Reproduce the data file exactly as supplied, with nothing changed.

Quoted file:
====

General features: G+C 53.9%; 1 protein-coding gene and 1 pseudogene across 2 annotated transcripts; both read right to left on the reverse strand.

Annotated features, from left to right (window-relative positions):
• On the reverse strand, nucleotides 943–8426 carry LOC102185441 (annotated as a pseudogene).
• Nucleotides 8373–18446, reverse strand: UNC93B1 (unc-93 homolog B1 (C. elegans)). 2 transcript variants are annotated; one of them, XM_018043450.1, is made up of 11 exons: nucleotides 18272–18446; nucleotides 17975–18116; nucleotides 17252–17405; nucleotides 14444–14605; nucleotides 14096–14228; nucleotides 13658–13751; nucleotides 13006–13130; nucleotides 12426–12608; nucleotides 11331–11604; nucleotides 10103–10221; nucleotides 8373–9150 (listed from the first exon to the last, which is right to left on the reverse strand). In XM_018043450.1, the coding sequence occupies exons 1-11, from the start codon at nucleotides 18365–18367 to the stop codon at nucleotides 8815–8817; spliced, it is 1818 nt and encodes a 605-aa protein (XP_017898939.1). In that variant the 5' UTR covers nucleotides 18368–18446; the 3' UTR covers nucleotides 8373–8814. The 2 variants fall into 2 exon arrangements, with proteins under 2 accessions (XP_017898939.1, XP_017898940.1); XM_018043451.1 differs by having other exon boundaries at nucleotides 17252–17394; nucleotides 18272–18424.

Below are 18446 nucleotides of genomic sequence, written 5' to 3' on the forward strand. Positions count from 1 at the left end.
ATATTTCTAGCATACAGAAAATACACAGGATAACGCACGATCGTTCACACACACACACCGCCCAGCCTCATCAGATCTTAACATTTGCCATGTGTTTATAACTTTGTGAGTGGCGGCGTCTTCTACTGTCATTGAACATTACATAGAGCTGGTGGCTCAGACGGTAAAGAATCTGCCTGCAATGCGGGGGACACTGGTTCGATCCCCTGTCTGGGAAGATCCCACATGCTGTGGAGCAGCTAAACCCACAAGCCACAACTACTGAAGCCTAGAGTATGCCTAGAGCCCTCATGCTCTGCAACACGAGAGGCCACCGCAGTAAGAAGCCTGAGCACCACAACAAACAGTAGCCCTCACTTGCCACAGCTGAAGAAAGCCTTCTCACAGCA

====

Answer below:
General features: G+C 53.9%; 1 protein-coding gene and 1 pseudogene across 2 annotated transcripts; both read right to left on the reverse strand.

Annotated features, from left to right (window-relative positions):
• On the reverse strand, nucleotides 943–8426 carry LOC102185441 (annotated as a pseudogene).
• Nucleotides 8373–18446, reverse strand: UNC93B1 (unc-93 homolog B1 (C. elegans)). 2 transcript variants are annotated; one of them, XM_018043450.1, is made up of 11 exons: nucleotides 18272–18446; nucleotides 17975–18116; nucleotides 17252–17405; nucleotides 14444–14605; nucleotides 14096–14228; nucleotides 13658–13751; nucleotides 13006–13130; nucleotides 12426–12608; nucleotides 11331–11604; nucleotides 10103–10221; nucleotides 8373–9150 (listed from the first exon to the last, which is right to left on the reverse strand). In XM_018043450.1, the coding sequence occupies exons 1-11, from the start codon at nucleotides 18365–18367 to the stop codon at nucleotides 8815–8817; spliced, it is 1818 nt and encodes a 605-aa protein (XP_017898939.1). In that variant the 5' UTR covers nucleotides 18368–18446; the 3' UTR covers nucleotides 8373–8814. The 2 variants fall into 2 exon arrangements, with proteins under 2 accessions (XP_017898939.1, XP_017898940.1); XM_018043451.1 differs by having other exon boundaries at nucleotides 17252–17394; nucleotides 18272–18424.

Below are 18446 nucleotides of genomic sequence, written 5' to 3' on the forward strand. Positions count from 1 at the left end.
ATATTTCTAGCATACAGAAAATACACAGGATAACGCACGATCGTTCACACACACACACCGCCCAGCCTCATCAGATCTTAACATTTGCCATGTGTTTATAACTTTGTGAGTGGCGGCGTCTTCTACTGTCATTGAACATTACATAGAGCTGGTGGCTCAGACGGTAAAGAATCTGCCTGCAATGCGGGGGACACTGGTTCGATCCCCTGTCTGGGAAGATCCCACATGCTGTGGAGCAGCTAAACCCACAAGCCACAACTACTGAAGCCTAGAGTATGCCTAGAGCCCTCATGCTCTGCAACACGAGAGGCCACCGCAGTAAGAAGCCTGAGCACCACAACAAACAGTAGCCCTCACTTGCCACAGCTGAAGAAAGCCTTCTCACAGCA